ThIs is awesome
I mean, from a Jewish perspective, if you were praying from the other side of the galaxy, it would be enough to pray towards Earth.
Just as when Jews around the world pray towards Jerusalem, it’s enough if you’re west of Jerusalem to pray facing East and if you’re east of Jerusalem West and so on. But really, you’re praying towards the Kotel (Western Wall) and not just towards Jerusalem and Jews in Jerusalem pray towards the wall.
So praying towards Earth, knowing that Jerusalem is in that direction, should be enough.
Maybe same with Mecca?
THERE IS A BOOK WHERE THIS IS A THING THAT THEY TALK ABOUT.
I just can’t remember it because I just woke up and haven’t had any coffee yet. But, here follows a list of novels that I can think of off the top my head (that is, I can see on my bookshelf) with at least incidental portrayals of Judaism/Islam in the future. (All of these, are to my very much non-Jewish, non-Muslim, non-religious eye, reasonably positive/substantive? That is, the religious identity of a character/group of characters is important to who they are in a non-offensive/stereotypical way. But I might be missing something more subtle than I can detect.):
Roma Eterna, by Robert Silverberg
Hyperion, by Dan Simmons
The Last Colony, by John Scalzi (and I think the two books that come before it, too. I can’t recall if Islam or Judaism get mentioned specifically, but he makes a point of establishing that existing earth religions go out to the stars along with the rest of our culture.)
Ender’s Game/Shadow and Sequels. (I hesitate to put these here, because I’m almost positive they’ve got to be offensive to someone. Or possibly everyone. I’ve seriously soured on Orson Scott Card as a writer and human since I was in high school and read these.)
I’m sure there are tons more, but I am still sleepy.
reblogging for reference and also because the discussion is awesome
this borders on blasphemous but oh my g o d and what about prophets and sacred places in every galaxy and intERSTELLAR PILGIMAGES
there is at least one important space muslim in accelerando, and weird religious law antics are included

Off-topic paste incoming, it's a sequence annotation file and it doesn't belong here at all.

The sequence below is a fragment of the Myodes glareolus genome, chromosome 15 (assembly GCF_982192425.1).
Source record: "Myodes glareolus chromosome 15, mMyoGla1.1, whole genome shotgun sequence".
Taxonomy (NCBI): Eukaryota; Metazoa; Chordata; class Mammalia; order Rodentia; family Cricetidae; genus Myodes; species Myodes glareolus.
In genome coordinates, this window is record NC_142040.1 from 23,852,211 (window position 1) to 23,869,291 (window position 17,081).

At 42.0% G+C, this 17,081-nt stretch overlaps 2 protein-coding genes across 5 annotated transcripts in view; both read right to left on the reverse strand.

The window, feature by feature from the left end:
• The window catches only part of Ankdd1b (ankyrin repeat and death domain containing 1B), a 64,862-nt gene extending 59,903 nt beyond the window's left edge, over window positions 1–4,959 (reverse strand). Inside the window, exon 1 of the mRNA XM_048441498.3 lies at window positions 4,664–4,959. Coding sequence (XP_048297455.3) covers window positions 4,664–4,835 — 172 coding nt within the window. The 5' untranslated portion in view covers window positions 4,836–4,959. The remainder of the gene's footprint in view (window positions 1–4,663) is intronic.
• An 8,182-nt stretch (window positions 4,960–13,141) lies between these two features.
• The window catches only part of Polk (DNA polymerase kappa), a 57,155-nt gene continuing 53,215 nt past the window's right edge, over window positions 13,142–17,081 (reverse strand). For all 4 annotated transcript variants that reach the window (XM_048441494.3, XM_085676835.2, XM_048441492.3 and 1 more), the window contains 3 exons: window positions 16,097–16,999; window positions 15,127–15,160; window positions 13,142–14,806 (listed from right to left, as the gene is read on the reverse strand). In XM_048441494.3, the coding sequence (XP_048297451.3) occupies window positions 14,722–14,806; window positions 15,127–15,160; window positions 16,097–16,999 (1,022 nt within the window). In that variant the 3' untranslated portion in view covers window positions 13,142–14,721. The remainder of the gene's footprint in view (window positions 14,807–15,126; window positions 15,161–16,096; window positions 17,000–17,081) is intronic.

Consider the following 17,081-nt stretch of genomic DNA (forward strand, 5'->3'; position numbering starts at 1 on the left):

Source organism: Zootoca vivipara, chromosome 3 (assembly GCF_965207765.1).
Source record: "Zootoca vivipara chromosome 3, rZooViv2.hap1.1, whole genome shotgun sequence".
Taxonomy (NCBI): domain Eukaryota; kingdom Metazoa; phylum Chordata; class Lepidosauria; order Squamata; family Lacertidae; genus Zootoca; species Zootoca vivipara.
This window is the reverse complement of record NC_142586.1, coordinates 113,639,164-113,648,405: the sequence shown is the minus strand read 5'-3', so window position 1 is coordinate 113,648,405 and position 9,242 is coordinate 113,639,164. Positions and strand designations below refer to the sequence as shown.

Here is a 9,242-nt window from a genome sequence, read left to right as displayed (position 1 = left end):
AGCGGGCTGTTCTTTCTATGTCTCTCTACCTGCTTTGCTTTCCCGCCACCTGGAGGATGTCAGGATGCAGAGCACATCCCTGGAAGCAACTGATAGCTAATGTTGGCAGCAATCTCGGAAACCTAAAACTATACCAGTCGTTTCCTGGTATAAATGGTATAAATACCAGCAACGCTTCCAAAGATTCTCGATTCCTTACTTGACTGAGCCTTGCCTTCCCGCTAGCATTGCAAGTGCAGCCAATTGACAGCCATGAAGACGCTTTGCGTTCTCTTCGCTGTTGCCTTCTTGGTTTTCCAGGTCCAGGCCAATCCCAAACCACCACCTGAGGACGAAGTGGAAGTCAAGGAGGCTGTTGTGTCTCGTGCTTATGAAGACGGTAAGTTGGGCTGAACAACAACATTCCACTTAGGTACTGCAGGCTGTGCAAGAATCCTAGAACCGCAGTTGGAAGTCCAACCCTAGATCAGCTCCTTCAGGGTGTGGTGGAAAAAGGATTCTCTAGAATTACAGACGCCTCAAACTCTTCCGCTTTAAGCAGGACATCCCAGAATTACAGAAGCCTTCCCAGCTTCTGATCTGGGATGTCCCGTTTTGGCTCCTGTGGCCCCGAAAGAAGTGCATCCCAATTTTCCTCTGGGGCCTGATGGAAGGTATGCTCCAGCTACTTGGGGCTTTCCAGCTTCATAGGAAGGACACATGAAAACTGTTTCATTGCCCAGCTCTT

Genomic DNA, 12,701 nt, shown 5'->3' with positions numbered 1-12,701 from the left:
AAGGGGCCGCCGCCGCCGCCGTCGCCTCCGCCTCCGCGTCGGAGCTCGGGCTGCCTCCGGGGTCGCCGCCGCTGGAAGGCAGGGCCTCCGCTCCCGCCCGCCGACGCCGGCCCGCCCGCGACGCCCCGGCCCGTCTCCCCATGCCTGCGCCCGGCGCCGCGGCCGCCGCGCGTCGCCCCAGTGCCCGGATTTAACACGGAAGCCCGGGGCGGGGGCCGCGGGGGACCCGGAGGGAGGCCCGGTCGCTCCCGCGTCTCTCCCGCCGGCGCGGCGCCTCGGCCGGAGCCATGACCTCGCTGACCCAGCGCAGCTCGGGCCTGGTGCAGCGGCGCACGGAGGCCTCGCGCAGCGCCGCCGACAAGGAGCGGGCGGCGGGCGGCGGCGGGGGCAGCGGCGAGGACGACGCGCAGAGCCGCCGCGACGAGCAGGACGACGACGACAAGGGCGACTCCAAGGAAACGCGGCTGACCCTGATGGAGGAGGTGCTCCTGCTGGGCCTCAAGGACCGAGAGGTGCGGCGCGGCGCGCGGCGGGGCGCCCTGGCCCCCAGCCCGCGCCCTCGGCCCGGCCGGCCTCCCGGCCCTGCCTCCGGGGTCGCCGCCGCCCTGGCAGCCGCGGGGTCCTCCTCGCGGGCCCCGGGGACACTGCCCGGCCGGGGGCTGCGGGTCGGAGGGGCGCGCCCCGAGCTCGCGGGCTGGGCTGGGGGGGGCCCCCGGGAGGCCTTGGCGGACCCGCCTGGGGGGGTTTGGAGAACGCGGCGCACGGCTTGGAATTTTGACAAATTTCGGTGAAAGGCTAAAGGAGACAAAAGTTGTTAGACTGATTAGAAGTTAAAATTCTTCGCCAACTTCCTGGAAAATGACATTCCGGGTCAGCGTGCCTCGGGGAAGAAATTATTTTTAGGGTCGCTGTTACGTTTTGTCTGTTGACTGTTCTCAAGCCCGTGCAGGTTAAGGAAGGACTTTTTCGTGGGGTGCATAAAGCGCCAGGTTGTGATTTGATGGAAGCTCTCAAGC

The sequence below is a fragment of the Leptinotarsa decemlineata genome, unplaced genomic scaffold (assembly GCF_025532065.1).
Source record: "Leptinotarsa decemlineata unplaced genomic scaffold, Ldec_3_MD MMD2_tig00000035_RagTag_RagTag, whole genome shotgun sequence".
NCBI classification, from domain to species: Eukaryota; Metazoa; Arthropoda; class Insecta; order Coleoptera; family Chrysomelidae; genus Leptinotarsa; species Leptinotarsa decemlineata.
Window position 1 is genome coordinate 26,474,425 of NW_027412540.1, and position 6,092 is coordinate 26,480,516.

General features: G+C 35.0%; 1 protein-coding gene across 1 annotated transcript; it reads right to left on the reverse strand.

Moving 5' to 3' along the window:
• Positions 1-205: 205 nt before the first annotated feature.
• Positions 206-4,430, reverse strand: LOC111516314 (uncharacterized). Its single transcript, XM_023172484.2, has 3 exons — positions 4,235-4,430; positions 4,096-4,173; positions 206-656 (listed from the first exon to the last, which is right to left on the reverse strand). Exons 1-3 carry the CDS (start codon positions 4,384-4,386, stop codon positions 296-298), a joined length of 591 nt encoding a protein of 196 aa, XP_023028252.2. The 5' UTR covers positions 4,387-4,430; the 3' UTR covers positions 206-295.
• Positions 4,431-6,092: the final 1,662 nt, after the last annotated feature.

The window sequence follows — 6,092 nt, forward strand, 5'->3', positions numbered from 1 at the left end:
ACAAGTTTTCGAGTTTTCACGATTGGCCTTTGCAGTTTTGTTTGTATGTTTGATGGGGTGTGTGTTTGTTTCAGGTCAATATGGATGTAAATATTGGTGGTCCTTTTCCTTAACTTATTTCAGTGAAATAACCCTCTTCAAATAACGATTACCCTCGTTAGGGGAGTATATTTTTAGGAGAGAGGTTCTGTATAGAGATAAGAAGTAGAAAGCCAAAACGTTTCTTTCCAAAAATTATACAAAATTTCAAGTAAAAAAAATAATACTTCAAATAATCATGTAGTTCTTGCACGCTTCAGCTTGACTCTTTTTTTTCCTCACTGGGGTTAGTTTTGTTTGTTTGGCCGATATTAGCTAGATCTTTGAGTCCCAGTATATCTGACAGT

In the Raj Whitehall series by S.M.Stirling and David Drake, the muslims pray towards the site where the colony ship landed because no matter how the planet is turned, that spot is metaphorically closes to earth, IIRC.
It is an ironic twist, given the cultural politics of psychedelia, that drugs should
be a fundamentally authoritarian concept. But there is ultimately no way to
avoid the conclusion. It’s the entire point of Moldbug’s red pill – the idea that the
neoreactionary argument is an inevitable process, and that once you take the pill
you cannot be unconvinced. Or consider Land’s description of the process of
being convinced by neoreaction: “the spirit of reaction digs its Sith-tentacles into
the brain.” (Yes, we’re mixing our franchises now. Clearly our red pill’s more a
drug cocktail.) This isn’t just a neoreactionary thing either – Land’s imagery is
only a few doors down from Terrence McKenna’s suggestion that DMT is an
alien intelligence’s attempt to communicate directly with the human brain, and
we might also point at William S. Burroughs’ allegorization of his heroin
addiction into his paranoid world of linguistic control machines. My point here
isn’t some monstrous offspring of psychedelia; it’s that psychedelic horror is a
real historical phenomenon, and arguably much larger than the cuddly tie-dye
psychedelia of popular culture.
It is probably relevant that my old writing method (and still the most productive one I’ve found) involved consuming immense quantities of tobacco, blacking out at a keyboard for several hours, and waking up to find a complete post that I did not recall writing.
Moldbug and Land both use arguments I’d have used at 13 when I first found Skibet chat:
One day you are called from your morning coffee and chair by the sounds of a dispute coming from the school yard. In the center of the play area, three children are arguing loudly over a rudely carved wooden flute. Each is quite passionate in asserting that, while the others have compelling arguments, the flute should rightfully go to them as their claim on it is the strongest. You want to be fair so you conduct an extensive interview with each and the following story comes out. None of the children disagree about these facts, only their relevance.
The first child is from a poor family (henceforth ‘the poor kid’). They don’t have much in the way of possessions so they have become used to improvising toys. One such favorite was a stick that they found on their distant grandparent’s property. The poor kid was usually to be found swinging it around and playing swashbuckler on the playground equipment during recess. The second child (‘the rich kid’) finds this most annoying and prefers not to use the areas where the poor kid is playing as a result.